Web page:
Role of microbial populations in the release of reduced iron to the water column from marine aggregates

S. Balzano, P. J. Statham, R. D. Pancost, J. R. Lloyd

    Research output: Contribution to journalArticlepeer-review


    The release of dissolved iron from artificial aggregates formed from oxic natural coastal water and senescent phytoplankton material was demonstrated under dark conditions. The rate of release was controlled by the amount of reducible Fe(III) available, and appears to be limited by the competing oxidation of Fe(II). Molecular (16S rRNA gene) analyses showed the bacterial community associated with the aggregates, originating from estuarine water, to be dominated by oxic heterorophs. However, it was possible to culture NO 3- and Fe(III)-reducing bacteria from the artificial aggregates, and marine particles incubated with Fe(III) under anaerobic conditions contained microorganisms belonging to the genera Desulfovibrio and Marinobacter, bacteria known to reduce Fe(III). Whilst the precise mechanism of reduction is not clear, it is evident that marine aggregates can be a source of Fe(II), and thus ultimately iron in other forms, in coastal waters and most probably other natural water systems. © Inter-Research 2009.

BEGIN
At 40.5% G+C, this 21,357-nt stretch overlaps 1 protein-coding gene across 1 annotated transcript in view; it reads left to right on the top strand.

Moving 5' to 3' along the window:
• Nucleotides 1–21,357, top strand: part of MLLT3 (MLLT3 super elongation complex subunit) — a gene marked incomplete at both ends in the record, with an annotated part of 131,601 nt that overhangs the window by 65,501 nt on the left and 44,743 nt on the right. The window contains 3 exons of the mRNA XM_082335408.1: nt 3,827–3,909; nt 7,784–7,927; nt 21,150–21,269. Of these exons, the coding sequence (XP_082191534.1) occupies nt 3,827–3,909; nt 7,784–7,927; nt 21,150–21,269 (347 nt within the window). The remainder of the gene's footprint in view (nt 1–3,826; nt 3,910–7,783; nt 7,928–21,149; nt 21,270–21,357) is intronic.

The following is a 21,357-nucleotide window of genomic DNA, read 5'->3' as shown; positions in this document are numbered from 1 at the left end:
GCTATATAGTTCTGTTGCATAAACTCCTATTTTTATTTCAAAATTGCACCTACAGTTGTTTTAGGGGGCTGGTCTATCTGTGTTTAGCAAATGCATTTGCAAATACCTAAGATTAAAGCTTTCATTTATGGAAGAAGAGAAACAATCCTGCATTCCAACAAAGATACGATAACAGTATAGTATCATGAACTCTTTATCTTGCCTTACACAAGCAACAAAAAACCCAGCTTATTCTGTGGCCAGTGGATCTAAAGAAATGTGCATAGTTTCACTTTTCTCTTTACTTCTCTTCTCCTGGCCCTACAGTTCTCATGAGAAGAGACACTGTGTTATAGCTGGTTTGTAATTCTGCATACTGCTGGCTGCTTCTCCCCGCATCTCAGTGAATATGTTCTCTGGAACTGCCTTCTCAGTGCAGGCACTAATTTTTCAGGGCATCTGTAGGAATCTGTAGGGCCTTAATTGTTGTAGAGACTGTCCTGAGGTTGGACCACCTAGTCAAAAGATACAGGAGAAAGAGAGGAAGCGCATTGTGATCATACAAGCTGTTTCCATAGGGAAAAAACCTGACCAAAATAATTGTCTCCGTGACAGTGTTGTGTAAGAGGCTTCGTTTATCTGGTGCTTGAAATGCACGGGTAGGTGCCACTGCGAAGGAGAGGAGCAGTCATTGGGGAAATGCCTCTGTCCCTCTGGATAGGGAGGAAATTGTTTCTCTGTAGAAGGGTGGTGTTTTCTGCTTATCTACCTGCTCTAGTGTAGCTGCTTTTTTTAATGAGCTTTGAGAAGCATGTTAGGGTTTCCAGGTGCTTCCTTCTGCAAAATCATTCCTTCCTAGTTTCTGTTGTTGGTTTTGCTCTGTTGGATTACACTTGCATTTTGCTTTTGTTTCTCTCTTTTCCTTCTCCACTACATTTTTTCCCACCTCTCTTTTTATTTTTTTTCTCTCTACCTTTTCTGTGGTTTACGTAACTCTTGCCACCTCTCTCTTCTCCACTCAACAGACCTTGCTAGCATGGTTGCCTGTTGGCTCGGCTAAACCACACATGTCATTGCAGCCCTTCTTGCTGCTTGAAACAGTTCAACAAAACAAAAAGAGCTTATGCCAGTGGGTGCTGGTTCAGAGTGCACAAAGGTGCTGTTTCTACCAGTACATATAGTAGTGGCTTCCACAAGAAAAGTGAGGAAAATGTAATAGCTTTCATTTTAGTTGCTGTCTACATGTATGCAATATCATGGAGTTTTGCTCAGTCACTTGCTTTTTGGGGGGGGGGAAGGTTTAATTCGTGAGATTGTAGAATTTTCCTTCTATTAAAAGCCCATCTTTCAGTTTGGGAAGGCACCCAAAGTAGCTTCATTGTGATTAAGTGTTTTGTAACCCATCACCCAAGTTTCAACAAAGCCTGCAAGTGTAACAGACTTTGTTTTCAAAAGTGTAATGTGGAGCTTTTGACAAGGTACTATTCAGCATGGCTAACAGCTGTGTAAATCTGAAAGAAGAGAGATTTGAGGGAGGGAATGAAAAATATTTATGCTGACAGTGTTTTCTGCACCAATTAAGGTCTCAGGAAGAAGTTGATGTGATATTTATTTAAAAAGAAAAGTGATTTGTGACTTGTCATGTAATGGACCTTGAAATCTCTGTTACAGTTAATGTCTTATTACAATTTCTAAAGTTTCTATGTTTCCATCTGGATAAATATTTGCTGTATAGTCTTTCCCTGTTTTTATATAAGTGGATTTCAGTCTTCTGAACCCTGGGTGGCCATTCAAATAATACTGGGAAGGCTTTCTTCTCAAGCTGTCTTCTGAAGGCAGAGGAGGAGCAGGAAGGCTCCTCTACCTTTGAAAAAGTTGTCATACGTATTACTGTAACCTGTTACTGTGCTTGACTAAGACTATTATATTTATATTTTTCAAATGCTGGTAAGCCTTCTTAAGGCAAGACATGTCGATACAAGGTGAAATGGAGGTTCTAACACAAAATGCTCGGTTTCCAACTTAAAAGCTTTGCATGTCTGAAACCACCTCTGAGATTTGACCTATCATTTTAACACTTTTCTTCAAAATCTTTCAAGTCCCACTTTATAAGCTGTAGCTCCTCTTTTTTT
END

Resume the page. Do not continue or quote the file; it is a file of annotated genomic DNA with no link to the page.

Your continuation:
Original languageEnglish
    Pages (from-to)291-303
    Number of pages12
    JournalAquatic Microbial Ecology
    Issue number3
    Publication statusPublished - 2009


    • Anaerobic and microaerobic habitats
    • Bacterial community composition
    • Biogeochemistry
    • Iron
    • Marine snow
    • Particle-associated bacteria
    • Phytoplankton


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